It is because of our community who supports our work that we are able to be there for those like Brett who finally reached out for help despite his own hesitancy.
“I guess it’s because I’m a man, but I think I was socialized or trained not to talk about my feelings or even self-examine my emotions. Reaching out for therapy was a huge undertaking for me. Admitting I needed help was one of the most difficult decisions of my life. I thought I should be ‘man enough’ or ‘tough enough’ to get through and solve our family problems. Macho men don’t go to counseling was what my mind kept playing in my head. It was embarrassing. My family was a successful family. I had a good job, my kids were smart and did well, we went to church every week. What was wrong with us? What was wrong with me? This is just a rough patch, I’d say in my head. It will pass and everything will go back to being ‘normal’ to the way things were. I was humiliated, shamed, and absolutely mortified to air our dirty laundry. I didn’t want our friends and family to know our weaknesses…specifically mine.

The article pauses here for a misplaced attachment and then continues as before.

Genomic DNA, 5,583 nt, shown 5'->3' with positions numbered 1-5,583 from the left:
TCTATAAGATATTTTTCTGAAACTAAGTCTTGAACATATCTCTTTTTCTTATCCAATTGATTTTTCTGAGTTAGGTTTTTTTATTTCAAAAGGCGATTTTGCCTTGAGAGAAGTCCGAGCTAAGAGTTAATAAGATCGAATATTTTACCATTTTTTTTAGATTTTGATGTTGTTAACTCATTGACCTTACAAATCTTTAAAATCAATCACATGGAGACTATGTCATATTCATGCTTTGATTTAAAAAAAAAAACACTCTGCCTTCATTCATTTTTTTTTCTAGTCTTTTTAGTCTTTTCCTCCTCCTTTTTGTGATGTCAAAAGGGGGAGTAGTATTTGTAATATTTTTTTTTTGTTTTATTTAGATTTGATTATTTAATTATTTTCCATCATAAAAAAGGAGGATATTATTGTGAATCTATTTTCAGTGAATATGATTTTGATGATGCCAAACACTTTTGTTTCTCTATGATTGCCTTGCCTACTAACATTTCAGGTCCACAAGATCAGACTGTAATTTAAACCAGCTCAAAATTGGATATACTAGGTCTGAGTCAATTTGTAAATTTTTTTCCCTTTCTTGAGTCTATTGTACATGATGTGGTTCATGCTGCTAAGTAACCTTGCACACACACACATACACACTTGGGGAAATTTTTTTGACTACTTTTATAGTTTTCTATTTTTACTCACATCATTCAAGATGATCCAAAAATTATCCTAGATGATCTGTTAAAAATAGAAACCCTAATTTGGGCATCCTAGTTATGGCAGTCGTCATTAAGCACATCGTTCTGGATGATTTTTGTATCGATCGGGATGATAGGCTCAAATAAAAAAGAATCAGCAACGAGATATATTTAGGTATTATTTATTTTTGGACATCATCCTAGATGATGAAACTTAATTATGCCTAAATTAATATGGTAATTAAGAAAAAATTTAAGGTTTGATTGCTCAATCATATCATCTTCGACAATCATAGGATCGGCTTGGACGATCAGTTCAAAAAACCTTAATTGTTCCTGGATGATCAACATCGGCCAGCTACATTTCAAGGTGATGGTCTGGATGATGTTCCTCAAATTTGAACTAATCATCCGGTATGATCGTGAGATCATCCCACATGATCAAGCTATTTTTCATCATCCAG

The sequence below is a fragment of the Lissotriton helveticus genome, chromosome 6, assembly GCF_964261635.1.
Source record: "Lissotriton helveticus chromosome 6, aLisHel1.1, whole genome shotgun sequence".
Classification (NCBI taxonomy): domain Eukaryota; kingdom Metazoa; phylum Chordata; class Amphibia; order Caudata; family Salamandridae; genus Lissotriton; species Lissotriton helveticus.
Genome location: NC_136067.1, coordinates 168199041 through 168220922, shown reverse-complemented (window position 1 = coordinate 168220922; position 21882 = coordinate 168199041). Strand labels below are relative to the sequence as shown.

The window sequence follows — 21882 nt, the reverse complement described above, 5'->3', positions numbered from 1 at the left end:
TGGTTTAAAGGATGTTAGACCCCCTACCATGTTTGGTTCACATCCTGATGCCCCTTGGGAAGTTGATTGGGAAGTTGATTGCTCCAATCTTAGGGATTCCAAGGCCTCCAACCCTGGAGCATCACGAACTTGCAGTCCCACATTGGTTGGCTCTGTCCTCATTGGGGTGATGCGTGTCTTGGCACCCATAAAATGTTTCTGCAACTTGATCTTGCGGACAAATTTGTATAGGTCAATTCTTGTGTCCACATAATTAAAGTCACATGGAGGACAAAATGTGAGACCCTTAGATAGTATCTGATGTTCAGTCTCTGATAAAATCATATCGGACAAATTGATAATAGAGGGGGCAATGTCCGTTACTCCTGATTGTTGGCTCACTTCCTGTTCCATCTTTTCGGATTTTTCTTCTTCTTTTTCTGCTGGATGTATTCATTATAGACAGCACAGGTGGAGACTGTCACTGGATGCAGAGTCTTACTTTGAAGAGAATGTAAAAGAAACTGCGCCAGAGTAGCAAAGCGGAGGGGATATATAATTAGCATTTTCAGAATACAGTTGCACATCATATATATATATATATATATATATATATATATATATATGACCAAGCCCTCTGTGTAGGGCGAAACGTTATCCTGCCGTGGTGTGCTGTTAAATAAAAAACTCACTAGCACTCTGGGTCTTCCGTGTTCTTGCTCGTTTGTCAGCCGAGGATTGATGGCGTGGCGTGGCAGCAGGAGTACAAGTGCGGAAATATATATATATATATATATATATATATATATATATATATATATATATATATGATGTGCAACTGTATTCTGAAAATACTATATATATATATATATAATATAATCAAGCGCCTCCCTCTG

I suffered from extremely complex trauma (I learned later, from my Shield Bearer counselor) and serious clinical depression. I felt like a horrible father and that I had let my children down and my wife. Understanding that my depression was largely chemical and not due to my weaknesses, failures, or just bad parenting was an enormous relief.
After some time with my individual therapist, I began attending group therapy. It’s amazing the transformation in my life. Sometimes as a dad, you get so wrapped up in taking care of things you forget to take care of yourself. Working in my group has given me an opportunity to connect with others and learn skills to navigate various situations and challenges that are a part of everyday life. I know I’m not alone and I know I’m doing the work to be the best father, husband, and person I can be. ” – Brett